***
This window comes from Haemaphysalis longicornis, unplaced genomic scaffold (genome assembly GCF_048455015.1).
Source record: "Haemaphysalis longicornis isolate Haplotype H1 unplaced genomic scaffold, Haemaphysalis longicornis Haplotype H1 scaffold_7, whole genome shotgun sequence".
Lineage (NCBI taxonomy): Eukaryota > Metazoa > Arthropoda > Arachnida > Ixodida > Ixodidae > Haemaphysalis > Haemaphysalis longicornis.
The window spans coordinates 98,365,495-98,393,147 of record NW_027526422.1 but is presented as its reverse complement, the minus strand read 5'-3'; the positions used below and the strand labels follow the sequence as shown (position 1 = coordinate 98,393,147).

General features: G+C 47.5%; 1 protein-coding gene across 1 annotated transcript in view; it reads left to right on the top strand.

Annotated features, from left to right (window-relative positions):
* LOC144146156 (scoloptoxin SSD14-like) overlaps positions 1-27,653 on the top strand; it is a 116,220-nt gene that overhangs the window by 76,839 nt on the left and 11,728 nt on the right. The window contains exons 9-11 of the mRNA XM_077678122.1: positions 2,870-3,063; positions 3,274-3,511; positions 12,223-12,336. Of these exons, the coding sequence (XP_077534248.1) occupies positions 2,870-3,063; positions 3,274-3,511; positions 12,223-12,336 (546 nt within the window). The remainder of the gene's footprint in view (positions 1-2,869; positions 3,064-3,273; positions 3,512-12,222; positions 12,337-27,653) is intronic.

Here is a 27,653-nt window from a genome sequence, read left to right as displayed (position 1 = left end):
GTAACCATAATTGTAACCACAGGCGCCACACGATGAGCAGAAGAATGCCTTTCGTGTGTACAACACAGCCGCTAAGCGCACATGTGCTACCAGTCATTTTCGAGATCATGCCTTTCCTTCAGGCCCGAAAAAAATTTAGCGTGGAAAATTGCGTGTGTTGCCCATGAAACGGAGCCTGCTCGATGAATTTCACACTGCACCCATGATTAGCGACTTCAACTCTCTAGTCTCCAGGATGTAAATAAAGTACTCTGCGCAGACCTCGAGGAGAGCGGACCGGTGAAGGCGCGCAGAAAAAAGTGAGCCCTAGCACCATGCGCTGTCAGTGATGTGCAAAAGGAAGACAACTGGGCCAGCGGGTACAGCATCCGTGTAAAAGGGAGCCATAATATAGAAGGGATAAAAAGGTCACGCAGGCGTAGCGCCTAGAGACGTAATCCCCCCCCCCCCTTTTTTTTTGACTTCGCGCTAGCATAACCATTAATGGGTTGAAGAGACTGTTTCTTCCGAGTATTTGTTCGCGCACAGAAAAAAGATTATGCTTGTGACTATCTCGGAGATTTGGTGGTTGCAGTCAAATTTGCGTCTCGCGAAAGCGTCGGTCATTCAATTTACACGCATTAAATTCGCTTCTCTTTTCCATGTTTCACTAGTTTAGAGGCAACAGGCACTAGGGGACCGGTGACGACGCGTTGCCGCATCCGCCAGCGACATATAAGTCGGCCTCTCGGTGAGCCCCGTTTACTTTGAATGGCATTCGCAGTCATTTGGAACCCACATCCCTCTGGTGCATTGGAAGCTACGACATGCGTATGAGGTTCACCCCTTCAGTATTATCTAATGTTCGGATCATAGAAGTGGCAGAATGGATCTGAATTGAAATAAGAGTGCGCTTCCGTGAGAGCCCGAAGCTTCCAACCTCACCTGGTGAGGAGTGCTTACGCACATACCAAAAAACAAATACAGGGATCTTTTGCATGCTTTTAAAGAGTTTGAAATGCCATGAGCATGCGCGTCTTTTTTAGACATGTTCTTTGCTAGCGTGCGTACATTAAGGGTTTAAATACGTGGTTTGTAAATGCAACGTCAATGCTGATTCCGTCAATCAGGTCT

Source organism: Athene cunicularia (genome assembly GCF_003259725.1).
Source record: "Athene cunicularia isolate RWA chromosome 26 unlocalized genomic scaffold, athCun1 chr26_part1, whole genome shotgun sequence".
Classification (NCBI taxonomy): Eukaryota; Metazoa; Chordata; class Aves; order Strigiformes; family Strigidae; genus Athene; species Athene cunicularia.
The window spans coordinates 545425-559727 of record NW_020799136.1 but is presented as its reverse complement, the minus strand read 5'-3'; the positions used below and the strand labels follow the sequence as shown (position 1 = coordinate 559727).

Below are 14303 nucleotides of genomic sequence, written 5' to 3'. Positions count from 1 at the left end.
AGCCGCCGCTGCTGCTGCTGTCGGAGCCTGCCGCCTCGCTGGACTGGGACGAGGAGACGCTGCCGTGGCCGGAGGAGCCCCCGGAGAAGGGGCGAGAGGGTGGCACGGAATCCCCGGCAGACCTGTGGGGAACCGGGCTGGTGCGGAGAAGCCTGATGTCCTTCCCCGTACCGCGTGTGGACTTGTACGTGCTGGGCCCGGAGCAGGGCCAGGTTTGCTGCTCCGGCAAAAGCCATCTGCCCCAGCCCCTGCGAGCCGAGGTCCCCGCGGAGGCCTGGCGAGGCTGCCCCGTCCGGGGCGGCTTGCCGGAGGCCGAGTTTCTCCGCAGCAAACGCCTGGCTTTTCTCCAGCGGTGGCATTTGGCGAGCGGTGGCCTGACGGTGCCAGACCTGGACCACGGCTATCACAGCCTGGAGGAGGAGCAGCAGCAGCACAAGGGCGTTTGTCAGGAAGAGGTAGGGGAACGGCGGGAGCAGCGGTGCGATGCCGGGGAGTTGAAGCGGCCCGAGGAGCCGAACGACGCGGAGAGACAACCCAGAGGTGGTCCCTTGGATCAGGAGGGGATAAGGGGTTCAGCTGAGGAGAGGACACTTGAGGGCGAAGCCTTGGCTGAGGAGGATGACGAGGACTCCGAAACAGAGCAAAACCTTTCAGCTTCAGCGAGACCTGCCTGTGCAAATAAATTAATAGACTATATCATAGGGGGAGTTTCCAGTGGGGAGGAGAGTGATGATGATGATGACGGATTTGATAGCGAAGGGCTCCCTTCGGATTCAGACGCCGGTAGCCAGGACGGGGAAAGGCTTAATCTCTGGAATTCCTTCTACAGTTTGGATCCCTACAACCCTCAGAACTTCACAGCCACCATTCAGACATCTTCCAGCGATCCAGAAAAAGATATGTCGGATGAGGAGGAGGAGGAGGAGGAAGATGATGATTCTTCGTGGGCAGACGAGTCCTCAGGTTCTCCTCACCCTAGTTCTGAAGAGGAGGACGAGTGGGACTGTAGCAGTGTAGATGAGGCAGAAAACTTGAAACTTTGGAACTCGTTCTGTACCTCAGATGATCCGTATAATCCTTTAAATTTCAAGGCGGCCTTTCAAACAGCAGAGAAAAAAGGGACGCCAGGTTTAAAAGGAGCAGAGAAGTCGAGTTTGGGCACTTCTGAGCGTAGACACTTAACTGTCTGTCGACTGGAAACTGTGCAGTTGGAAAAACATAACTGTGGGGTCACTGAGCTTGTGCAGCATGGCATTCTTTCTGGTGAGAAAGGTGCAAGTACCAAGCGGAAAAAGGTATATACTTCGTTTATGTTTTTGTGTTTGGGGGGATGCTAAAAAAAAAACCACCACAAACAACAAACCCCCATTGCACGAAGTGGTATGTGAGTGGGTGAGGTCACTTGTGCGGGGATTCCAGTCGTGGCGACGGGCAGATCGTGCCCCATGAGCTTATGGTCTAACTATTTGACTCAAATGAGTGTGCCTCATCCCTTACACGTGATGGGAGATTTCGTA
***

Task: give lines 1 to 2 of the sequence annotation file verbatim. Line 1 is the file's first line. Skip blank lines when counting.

This window comes from Haemaphysalis longicornis, unplaced genomic scaffold (genome assembly GCF_048455015.1).
Source record: "Haemaphysalis longicornis isolate Haplotype H1 unplaced genomic scaffold, Haemaphysalis longicornis Haplotype H1 scaffold_7, whole genome shotgun sequence".